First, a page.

There are two “Type 1” wildfire incidents in the United States as of May 18, and they’re both in New Mexico, according to a U.S. Forest Service map that tracks current large wildfire incidents.
One is already the largest wildfire in the state’s history.
Where are the fires located in New Mexico?
New Mexico’s Hermits Peak/Calf Canyon fire in San Miguel County has burned over 299,600 acres as of May 18 and is currently 34% contained.
The fire, labeled by the Forest Service as human caused, is the result of two fires that merged. According to The Washington Post, the cause of the Calf Canyon fire is under investigation, while the Hermits Peak fire “was caused by spot fires — sparked by flying embers — that erupted beyond the boundaries of a controlled fire.”
New Mexico has another Type 1 fire — the Cerro Pelado fire — which has burned more than 45,600 acres.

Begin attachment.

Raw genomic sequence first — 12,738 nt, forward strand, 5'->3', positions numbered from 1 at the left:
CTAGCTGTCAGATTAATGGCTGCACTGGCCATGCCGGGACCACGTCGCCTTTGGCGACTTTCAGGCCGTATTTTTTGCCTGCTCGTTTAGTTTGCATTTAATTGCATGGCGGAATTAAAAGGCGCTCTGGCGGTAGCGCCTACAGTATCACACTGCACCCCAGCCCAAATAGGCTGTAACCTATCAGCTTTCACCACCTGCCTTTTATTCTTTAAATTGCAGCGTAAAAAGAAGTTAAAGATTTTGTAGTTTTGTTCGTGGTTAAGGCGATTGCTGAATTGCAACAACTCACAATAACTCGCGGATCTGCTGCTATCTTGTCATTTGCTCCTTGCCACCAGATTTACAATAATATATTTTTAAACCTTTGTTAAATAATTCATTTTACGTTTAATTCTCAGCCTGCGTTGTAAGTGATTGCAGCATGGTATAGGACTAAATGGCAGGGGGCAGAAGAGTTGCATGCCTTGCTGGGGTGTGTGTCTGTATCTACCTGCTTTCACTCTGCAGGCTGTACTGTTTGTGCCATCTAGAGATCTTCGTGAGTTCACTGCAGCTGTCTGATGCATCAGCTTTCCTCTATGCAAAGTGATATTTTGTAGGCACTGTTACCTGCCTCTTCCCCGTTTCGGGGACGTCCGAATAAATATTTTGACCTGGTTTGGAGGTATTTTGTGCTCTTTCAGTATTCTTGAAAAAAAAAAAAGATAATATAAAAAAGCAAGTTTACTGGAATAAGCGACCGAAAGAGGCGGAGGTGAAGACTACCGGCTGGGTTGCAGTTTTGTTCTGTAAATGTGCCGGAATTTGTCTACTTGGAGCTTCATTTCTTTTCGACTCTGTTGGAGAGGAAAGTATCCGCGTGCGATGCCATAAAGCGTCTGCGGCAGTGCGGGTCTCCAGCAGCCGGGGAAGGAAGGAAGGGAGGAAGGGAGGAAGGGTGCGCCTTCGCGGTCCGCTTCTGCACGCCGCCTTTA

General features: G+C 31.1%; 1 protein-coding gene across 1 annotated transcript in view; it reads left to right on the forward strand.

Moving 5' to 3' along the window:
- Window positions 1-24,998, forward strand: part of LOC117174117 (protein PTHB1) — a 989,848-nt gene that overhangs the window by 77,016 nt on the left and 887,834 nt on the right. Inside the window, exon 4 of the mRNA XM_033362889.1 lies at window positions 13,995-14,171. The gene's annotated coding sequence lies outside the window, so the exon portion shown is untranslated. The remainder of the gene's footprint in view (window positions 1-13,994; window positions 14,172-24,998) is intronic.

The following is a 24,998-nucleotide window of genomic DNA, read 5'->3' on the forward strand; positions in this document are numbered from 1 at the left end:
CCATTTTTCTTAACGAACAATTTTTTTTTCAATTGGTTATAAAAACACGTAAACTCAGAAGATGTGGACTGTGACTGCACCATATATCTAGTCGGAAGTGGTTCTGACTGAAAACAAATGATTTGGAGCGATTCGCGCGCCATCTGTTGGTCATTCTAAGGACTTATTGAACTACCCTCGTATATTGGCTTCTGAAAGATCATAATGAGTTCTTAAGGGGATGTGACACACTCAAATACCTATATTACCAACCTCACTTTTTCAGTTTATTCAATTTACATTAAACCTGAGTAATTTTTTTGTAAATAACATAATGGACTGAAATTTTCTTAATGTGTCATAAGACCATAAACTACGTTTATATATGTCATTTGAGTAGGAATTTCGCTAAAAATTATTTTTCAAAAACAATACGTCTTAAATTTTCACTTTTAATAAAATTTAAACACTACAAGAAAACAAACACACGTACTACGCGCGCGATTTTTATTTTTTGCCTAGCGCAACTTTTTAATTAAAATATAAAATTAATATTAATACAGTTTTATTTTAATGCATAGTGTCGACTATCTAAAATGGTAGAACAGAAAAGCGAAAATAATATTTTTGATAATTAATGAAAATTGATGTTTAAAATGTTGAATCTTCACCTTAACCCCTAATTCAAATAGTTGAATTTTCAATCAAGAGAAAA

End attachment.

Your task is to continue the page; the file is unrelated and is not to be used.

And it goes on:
The state also has two Type 2 fires:
- Black fire: More than 53,000 acres burned, Catron County, no containment status, cause undetermined.
- Bear Trap fire: More than 15,000 acres burned, Socorro County, 28% contained, cause undetermined.
Wildfire danger is growing
On Monday, the nonprofit First Street Foundation released a map showing that more than 70 million properties in the United States are at some risk of wildfire.
A Washington Post analysis of the data reported that “an estimated 16 percent of the country’s population today lives in hazardous areas.”
Wildfires in 2001
In 2021, the Dixie fire in California was the nation’s largest, with more than 960,000 acres burned. California was also hit by the Caldor fire, which burned more than 221,000 acres.